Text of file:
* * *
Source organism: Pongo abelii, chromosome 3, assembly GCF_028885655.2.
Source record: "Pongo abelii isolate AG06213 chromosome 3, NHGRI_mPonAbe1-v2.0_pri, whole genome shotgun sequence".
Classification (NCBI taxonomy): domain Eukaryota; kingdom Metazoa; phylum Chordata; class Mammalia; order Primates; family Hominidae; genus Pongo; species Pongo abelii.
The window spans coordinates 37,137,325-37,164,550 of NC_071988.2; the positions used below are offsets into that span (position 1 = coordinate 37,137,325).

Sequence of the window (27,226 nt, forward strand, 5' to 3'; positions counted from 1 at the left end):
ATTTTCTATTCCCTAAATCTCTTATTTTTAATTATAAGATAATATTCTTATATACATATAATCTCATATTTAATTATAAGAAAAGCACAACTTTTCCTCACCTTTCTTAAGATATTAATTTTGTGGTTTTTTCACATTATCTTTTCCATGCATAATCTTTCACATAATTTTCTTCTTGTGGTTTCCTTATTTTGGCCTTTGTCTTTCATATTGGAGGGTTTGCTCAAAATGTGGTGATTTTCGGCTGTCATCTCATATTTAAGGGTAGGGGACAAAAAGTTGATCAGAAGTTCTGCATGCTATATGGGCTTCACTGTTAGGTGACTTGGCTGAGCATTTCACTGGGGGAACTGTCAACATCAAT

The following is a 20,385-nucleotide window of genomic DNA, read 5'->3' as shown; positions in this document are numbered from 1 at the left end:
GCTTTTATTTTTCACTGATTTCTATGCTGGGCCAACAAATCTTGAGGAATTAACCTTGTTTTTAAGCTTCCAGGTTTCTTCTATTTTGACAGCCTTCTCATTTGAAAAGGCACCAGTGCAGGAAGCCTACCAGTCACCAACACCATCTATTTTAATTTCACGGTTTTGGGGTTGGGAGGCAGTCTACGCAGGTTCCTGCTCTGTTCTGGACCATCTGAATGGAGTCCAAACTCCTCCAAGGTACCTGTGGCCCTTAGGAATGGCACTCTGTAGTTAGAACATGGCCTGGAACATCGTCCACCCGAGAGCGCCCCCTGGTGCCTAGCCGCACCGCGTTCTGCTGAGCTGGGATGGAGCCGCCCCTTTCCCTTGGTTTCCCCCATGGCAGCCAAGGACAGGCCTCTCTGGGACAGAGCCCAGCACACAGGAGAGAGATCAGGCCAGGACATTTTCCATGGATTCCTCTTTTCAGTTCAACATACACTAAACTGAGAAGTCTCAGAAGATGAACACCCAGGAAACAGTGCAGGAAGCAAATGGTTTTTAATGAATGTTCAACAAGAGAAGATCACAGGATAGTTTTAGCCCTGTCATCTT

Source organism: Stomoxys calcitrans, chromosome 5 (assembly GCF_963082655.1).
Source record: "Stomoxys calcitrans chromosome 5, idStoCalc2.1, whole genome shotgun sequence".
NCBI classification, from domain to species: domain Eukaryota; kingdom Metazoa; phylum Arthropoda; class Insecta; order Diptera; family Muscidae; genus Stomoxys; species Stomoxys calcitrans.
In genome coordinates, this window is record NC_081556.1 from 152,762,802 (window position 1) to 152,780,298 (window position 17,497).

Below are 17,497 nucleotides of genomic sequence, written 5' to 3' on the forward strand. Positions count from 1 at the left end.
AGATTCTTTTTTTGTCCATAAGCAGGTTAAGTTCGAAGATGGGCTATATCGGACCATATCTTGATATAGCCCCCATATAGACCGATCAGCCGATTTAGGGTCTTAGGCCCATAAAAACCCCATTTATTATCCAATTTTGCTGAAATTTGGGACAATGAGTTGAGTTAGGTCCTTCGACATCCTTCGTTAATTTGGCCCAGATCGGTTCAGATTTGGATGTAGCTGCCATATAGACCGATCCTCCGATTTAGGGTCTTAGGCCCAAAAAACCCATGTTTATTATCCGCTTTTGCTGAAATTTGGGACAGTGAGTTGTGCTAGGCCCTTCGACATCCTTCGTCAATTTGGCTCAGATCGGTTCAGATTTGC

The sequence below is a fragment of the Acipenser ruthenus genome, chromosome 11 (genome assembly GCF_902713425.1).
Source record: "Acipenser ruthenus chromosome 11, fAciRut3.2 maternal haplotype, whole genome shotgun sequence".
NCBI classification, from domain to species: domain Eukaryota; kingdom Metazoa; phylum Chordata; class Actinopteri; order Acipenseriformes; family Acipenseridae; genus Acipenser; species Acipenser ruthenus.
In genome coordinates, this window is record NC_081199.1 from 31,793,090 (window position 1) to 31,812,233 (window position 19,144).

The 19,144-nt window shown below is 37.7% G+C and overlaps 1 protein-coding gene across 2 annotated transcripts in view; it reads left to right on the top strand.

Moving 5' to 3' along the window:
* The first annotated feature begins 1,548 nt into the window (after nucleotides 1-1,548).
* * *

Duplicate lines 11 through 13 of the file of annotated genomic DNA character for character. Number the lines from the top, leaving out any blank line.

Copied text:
NCBI classification, from domain to species: domain Eukaryota; kingdom Metazoa; phylum Arthropoda; class Insecta; order Diptera; family Muscidae; genus Stomoxys; species Stomoxys calcitrans.
In genome coordinates, this window is record NC_081556.1 from 152,762,802 (window position 1) to 152,780,298 (window position 17,497).

Below are 17,497 nucleotides of genomic sequence, written 5' to 3' on the forward strand. Positions count from 1 at the left end.